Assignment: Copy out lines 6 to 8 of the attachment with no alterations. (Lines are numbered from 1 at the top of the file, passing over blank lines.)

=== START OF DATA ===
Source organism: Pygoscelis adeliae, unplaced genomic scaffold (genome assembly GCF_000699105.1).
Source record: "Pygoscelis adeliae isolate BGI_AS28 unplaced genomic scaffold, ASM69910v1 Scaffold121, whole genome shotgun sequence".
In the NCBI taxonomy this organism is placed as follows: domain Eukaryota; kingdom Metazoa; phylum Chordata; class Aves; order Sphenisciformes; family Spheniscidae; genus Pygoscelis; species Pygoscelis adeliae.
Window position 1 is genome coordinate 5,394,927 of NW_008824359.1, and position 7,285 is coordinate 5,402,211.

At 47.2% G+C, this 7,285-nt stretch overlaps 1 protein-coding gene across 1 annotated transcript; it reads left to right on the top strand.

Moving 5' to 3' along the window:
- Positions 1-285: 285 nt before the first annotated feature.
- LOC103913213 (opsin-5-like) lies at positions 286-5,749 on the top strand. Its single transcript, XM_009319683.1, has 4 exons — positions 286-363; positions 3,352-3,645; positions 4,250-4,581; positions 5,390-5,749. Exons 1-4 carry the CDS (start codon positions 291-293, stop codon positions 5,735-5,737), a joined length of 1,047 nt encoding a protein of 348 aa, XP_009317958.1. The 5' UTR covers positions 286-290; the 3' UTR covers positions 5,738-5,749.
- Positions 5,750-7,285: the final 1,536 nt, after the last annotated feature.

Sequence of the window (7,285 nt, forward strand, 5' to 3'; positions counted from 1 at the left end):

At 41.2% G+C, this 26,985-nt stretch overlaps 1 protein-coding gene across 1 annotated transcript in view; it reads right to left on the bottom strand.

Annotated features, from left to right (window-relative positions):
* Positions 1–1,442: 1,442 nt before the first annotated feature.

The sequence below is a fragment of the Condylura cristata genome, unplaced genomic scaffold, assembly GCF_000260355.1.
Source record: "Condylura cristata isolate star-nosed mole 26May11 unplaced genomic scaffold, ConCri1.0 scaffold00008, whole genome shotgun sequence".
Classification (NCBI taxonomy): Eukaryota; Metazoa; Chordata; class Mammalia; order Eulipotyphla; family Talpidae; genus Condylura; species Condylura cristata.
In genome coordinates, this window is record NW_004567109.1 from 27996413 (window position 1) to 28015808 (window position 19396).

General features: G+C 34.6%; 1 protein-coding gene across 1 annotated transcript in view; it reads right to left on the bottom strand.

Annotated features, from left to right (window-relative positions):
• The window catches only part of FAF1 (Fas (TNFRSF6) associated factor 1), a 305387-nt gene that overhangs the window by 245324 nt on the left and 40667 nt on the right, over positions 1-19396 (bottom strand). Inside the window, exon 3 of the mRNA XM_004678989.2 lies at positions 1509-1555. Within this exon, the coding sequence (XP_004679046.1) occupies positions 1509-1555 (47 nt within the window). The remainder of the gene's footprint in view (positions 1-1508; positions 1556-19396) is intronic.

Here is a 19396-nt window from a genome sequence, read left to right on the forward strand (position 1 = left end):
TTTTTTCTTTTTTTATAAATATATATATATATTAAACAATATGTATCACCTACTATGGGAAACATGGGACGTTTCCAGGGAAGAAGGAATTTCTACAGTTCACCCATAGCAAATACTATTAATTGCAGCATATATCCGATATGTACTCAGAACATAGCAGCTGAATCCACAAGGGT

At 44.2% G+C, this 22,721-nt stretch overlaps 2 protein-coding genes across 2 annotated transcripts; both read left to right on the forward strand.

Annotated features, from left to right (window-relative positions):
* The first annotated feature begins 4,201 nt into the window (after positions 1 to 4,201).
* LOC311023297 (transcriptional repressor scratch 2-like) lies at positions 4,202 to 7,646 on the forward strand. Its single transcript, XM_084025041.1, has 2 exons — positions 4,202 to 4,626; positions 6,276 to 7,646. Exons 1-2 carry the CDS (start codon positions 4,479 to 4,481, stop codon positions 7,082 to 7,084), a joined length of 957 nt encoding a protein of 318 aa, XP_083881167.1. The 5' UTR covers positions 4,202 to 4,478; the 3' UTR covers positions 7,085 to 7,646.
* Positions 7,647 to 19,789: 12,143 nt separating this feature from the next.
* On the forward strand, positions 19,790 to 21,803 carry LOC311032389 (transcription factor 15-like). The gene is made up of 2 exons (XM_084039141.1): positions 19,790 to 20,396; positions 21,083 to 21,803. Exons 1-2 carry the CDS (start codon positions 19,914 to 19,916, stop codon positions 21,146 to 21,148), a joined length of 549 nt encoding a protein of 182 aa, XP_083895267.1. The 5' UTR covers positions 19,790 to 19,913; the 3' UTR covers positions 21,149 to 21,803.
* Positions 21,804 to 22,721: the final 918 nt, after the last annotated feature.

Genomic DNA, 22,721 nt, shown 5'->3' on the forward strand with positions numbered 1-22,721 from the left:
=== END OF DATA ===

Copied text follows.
Moving 5' to 3' along the window:
- Positions 1-285: 285 nt before the first annotated feature.
- LOC103913213 (opsin-5-like) lies at positions 286-5,749 on the top strand. Its single transcript, XM_009319683.1, has 4 exons — positions 286-363; positions 3,352-3,645; positions 4,250-4,581; positions 5,390-5,749. Exons 1-4 carry the CDS (start codon positions 291-293, stop codon positions 5,735-5,737), a joined length of 1,047 nt encoding a protein of 348 aa, XP_009317958.1. The 5' UTR covers positions 286-290; the 3' UTR covers positions 5,738-5,749.